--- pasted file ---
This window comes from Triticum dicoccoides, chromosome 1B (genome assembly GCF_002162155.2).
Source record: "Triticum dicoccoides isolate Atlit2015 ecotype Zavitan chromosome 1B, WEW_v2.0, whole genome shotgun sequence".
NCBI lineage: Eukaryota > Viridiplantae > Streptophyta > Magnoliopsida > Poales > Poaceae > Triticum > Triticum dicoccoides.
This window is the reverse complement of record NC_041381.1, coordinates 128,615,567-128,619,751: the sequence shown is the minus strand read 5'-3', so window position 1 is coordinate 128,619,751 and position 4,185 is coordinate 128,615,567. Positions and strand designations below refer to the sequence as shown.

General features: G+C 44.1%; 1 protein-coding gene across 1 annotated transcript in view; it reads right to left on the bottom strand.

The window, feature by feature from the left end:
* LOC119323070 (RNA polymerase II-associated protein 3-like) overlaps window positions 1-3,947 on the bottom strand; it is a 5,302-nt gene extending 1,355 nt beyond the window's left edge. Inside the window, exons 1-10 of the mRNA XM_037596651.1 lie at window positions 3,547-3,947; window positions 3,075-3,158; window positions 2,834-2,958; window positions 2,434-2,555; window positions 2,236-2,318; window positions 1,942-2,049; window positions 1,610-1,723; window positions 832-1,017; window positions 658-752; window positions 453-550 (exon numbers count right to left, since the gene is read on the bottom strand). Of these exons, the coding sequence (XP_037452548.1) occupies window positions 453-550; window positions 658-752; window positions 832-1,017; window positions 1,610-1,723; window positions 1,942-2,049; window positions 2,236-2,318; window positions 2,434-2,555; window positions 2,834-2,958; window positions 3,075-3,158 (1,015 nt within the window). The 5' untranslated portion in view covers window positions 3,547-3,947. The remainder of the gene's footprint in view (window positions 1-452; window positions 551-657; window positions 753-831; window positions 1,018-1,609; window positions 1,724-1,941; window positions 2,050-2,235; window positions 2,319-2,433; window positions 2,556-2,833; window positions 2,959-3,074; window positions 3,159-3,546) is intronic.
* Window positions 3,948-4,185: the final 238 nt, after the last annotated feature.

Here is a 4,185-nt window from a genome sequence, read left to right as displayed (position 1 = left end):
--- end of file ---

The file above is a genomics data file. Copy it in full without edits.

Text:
This window comes from Triticum dicoccoides, chromosome 1B (genome assembly GCF_002162155.2).
Source record: "Triticum dicoccoides isolate Atlit2015 ecotype Zavitan chromosome 1B, WEW_v2.0, whole genome shotgun sequence".
NCBI lineage: Eukaryota > Viridiplantae > Streptophyta > Magnoliopsida > Poales > Poaceae > Triticum > Triticum dicoccoides.
This window is the reverse complement of record NC_041381.1, coordinates 128,615,567-128,619,751: the sequence shown is the minus strand read 5'-3', so window position 1 is coordinate 128,619,751 and position 4,185 is coordinate 128,615,567. Positions and strand designations below refer to the sequence as shown.

General features: G+C 44.1%; 1 protein-coding gene across 1 annotated transcript in view; it reads right to left on the bottom strand.

The window, feature by feature from the left end:
* LOC119323070 (RNA polymerase II-associated protein 3-like) overlaps window positions 1-3,947 on the bottom strand; it is a 5,302-nt gene extending 1,355 nt beyond the window's left edge. Inside the window, exons 1-10 of the mRNA XM_037596651.1 lie at window positions 3,547-3,947; window positions 3,075-3,158; window positions 2,834-2,958; window positions 2,434-2,555; window positions 2,236-2,318; window positions 1,942-2,049; window positions 1,610-1,723; window positions 832-1,017; window positions 658-752; window positions 453-550 (exon numbers count right to left, since the gene is read on the bottom strand). Of these exons, the coding sequence (XP_037452548.1) occupies window positions 453-550; window positions 658-752; window positions 832-1,017; window positions 1,610-1,723; window positions 1,942-2,049; window positions 2,236-2,318; window positions 2,434-2,555; window positions 2,834-2,958; window positions 3,075-3,158 (1,015 nt within the window). The 5' untranslated portion in view covers window positions 3,547-3,947. The remainder of the gene's footprint in view (window positions 1-452; window positions 551-657; window positions 753-831; window positions 1,018-1,609; window positions 1,724-1,941; window positions 2,050-2,235; window positions 2,319-2,433; window positions 2,556-2,833; window positions 2,959-3,074; window positions 3,159-3,546) is intronic.
* Window positions 3,948-4,185: the final 238 nt, after the last annotated feature.

Here is a 4,185-nt window from a genome sequence, read left to right as displayed (position 1 = left end):